Tuesday, April 28, 2015

How Long?

When I was a child I dutifully read my history books in my well equipped school, in my 98% white community. I naively thought, "How could we as people allowed these atrocities, these horrible acts of violence and oppression to happen?" Then I breathed a naive white privileged sigh of relief because our culture, our society had the come to Jesus moment and  now people of color had equality.

Then I grew up and I made friends and I listened and I got out of my comfort zone. As I grew, it began to hurt as I realized a few things in sheer HORROR:

1. I looked at my white arm and saw for the first time all the white privilege I was born with, that I couldn't just sweep under the rug, I couldn't wish away, that I have undoubtedly benefited from. Why wouldn't I want my privilege? Because I might be an idealist but I dream of a world with true equality and as long as my privilege exists equality does not! Alas I have it, I try to be aware of it, can I use it to bring equality? God I hope so and I pray I have the courage to do so.

2. The Bible which holds so much truth (different from fact) for me, was (and is) used to oppress and manipulate people. It is used to justify absolutely horrendous behavior and unspeakable violence. This book with a message of love one another, be the voice of the voiceless, and a radical lover of people named Jesus...

3. The one that took me the longest to realize and the one I find most horrific: For the most part it is no longer legal to segregate, to lynch, to discriminate, to keep slaves. So there we have it right? Equality. To my horror I began to realize that society had only changed a little, there were legalities that guaranteed equal opportunity, the right to vote and so forth. Yet injustice still lives and breathes in our culture. Only now, legalized racism, is a more covert operation of quiet systematic oppression and injustice that was until recently swept under the rug by those in power.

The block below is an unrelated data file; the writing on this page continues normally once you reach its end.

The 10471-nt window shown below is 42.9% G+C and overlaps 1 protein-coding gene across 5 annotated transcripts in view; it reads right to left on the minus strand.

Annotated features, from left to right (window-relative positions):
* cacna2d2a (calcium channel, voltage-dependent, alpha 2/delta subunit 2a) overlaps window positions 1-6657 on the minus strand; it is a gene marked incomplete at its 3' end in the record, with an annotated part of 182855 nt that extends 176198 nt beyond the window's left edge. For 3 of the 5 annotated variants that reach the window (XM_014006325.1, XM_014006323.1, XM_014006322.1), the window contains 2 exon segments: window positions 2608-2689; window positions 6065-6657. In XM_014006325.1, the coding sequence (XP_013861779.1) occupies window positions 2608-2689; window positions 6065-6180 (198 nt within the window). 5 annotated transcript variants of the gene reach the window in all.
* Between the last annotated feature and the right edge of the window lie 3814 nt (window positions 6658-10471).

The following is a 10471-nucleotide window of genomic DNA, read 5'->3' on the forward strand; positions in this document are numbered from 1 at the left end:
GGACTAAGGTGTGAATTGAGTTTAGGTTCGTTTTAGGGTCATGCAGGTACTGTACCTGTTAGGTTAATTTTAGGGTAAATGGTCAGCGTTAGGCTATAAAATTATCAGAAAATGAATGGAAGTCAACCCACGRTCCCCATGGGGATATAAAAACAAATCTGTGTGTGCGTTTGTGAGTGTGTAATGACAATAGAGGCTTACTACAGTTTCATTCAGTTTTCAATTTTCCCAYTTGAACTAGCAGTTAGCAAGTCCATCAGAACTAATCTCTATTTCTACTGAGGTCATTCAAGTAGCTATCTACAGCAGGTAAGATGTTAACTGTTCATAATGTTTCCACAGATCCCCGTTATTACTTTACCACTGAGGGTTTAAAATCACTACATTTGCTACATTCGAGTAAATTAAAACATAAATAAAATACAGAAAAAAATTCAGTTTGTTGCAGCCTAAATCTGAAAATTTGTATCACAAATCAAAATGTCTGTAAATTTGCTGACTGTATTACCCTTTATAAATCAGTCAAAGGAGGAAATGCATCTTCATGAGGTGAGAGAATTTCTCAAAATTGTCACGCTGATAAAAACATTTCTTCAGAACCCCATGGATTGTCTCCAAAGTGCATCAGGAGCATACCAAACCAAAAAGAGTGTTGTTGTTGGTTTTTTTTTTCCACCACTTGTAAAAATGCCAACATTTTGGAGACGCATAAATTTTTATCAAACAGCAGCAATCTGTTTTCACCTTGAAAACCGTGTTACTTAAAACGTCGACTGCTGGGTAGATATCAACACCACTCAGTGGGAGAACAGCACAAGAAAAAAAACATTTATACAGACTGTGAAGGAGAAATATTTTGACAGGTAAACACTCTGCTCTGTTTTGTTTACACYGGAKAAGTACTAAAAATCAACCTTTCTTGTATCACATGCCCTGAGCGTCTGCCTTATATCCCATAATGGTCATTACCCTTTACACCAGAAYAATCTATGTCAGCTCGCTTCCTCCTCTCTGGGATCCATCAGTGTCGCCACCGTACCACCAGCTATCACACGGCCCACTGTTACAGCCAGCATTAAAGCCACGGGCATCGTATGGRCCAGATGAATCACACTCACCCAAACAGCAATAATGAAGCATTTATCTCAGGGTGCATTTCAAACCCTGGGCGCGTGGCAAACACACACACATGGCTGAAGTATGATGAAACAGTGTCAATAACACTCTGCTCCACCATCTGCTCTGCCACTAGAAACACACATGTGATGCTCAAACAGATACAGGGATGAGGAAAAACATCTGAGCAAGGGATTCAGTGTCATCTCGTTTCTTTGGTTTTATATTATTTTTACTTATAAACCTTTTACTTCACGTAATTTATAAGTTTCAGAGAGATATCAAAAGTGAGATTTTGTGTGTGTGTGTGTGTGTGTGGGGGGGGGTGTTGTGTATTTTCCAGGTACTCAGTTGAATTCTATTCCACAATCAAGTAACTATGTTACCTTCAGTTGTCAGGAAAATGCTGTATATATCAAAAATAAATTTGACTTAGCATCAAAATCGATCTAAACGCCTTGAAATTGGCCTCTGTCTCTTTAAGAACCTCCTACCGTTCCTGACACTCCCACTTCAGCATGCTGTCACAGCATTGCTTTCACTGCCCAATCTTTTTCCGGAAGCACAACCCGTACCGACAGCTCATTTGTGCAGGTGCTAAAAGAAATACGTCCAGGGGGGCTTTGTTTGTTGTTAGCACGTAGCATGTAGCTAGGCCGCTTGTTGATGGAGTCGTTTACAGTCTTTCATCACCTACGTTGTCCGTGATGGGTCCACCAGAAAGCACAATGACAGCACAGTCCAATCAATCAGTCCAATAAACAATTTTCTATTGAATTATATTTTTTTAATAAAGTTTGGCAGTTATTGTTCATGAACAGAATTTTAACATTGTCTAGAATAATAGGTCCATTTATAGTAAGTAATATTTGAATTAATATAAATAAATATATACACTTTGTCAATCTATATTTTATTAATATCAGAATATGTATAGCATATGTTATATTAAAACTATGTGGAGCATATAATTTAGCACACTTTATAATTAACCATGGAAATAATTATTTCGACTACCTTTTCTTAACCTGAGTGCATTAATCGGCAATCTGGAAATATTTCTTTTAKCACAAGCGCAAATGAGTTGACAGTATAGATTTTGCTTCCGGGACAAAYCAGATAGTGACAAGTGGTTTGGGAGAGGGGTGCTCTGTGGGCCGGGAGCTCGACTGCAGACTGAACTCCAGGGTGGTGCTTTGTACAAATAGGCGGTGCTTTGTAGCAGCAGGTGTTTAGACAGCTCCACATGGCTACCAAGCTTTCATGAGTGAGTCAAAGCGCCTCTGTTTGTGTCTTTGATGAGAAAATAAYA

When I didn't think my heart could break anymore, it of course did. Do you know why? Because I started to see all the places in our country where systematic oppression exists. I worked in a food pantry, where I found that most people had no boot straps to pull on, and that the cycle of poverty is real and there isn't much help to break it. It is wrapped up in access to education, jobs with fair pay, health care, food, shelter, child care.

Then there is the oppression of my sisters and brothers who are LGBTQ who are denied the privilege of marriage, who face work place, and housing discrimination. Then there is the oppression of immigrants who are also my brothers and sisters, HUMAN BEINGS! Then there is the oppression of.... I could go on all day long.

So I ask today, how long? How long are we going to sit on our comfortable couches shaking our heads, hearts breaking, praying, as we watch the evening news like zombies? How many transgendered children have to kill themselves? How many gay men have to be beaten? How many riots does it take? When will we let our breaking hearts lead us?  When we will stop saying "those people" and "they"? When will we recognize all people as human? When will we say there really is an unbalance of power? When are we going to stop waiting for Jesus to to turn the tables of our modern day temples? When will we heed the call, the call to LOVE, the call to be the voice for the voiceless?

Lest you think this is some political rant where I let my liberal flag fly, it is not. Lest you think this is me saying I am "anti-police", it is not.  Lest you think this is me condoning violence, it is not. This is about faith for me and the life I am called to because I follow a radical lover called Jesus. Who taught a way of life that was not about righteousness or rules but about radical world changing love and justice. A message about power and powerlessness that was meant a revolution of the heart not the politics of the Roman empire (or any current empires).

The news isn't good this week as we watch yet another city burn, could the smoke be the cries we refuse to hear? Nepal has seen massive destruction. It is hard to find hope. I see it though in watching first hand the folks going before the supreme court today to fight for equality in marriage. I see it in my fellow clergy as they march for justice and peace.


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